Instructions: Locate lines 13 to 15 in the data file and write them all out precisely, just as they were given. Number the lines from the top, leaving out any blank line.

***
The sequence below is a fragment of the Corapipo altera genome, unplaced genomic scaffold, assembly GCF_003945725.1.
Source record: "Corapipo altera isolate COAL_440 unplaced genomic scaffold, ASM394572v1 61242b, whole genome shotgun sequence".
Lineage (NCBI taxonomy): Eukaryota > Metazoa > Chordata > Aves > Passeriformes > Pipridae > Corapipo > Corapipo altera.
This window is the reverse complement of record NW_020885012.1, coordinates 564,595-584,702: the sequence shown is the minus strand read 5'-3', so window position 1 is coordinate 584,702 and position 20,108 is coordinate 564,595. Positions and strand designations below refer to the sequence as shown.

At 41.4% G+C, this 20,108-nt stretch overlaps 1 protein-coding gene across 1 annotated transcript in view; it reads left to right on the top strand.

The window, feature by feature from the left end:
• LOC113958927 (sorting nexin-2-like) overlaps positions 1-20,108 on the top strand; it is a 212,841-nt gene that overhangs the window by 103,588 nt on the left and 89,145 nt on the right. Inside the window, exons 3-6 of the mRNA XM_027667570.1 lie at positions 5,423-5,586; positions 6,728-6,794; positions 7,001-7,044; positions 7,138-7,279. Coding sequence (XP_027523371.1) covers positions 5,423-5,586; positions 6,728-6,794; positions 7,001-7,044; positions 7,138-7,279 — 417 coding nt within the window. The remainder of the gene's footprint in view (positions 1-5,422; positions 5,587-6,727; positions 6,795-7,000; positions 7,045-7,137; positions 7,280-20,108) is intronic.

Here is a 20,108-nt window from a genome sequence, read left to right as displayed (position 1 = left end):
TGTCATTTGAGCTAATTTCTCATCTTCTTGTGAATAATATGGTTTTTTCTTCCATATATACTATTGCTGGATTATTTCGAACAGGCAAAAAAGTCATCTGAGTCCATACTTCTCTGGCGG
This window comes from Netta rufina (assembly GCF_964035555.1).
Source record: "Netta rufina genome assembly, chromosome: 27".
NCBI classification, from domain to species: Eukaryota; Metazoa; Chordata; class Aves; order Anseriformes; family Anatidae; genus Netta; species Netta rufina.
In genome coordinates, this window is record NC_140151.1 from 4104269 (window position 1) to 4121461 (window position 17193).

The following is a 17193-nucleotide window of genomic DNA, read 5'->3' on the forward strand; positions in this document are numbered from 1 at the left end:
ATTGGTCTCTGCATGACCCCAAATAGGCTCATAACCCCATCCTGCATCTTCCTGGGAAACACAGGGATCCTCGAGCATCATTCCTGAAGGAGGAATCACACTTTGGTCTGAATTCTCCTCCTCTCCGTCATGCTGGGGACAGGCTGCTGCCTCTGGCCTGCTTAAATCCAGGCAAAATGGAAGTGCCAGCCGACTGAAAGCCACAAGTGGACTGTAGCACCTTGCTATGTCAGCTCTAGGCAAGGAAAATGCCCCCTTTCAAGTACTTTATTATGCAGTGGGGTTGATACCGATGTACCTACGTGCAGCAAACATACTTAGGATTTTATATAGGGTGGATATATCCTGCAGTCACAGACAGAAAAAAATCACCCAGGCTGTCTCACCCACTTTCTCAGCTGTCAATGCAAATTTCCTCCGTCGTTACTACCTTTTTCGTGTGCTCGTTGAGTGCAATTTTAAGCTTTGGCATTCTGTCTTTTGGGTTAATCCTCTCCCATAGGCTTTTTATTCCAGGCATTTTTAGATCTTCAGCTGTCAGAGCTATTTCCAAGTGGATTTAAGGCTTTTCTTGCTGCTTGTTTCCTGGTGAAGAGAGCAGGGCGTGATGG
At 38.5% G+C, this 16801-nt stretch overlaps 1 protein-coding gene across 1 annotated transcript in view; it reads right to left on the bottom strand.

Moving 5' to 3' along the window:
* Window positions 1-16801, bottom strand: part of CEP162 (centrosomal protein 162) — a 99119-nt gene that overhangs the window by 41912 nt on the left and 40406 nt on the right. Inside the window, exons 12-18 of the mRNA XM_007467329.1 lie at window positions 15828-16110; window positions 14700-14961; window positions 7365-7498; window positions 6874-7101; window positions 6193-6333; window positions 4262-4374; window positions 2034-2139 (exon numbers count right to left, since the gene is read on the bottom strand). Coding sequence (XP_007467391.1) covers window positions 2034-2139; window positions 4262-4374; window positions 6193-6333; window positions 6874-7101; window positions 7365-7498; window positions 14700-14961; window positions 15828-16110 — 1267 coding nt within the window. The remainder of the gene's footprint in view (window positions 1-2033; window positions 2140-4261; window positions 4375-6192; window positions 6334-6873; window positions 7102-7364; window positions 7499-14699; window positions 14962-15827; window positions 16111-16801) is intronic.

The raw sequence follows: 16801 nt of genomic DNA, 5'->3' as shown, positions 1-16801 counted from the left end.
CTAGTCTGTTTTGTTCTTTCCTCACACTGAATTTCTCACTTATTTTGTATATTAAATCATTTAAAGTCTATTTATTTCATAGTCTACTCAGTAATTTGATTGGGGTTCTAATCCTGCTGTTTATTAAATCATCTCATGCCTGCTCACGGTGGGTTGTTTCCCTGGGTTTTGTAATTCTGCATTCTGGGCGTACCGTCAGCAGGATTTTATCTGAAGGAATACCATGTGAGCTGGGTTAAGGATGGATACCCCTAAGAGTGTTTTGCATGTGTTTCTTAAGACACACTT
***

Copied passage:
In genome coordinates, this window is record NC_140151.1 from 4104269 (window position 1) to 4121461 (window position 17193).

The following is a 17193-nucleotide window of genomic DNA, read 5'->3' on the forward strand; positions in this document are numbered from 1 at the left end:
ATTGGTCTCTGCATGACCCCAAATAGGCTCATAACCCCATCCTGCATCTTCCTGGGAAACACAGGGATCCTCGAGCATCATTCCTGAAGGAGGAATCACACTTTGGTCTGAATTCTCCTCCTCTCCGTCATGCTGGGGACAGGCTGCTGCCTCTGGCCTGCTTAAATCCAGGCAAAATGGAAGTGCCAGCCGACTGAAAGCCACAAGTGGACTGTAGCACCTTGCTATGTCAGCTCTAGGCAAGGAAAATGCCCCCTTTCAAGTACTTTATTATGCAGTGGGGTTGATACCGATGTACCTACGTGCAGCAAACATACTTAGGATTTTATATAGGGTGGATATATCCTGCAGTCACAGACAGAAAAAAATCACCCAGGCTGTCTCACCCACTTTCTCAGCTGTCAATGCAAATTTCCTCCGTCGTTACTACCTTTTTCGTGTGCTCGTTGAGTGCAATTTTAAGCTTTGGCATTCTGTCTTTTGGGTTAATCCTCTCCCATAGGCTTTTTATTCCAGGCATTTTTAGATCTTCAGCTGTCAGAGCTATTTCCAAGTGGATTTAAGGCTTTTCTTGCTGCTTGTTTCCTGGTGAAGAGAGCAGGGCGTGATGG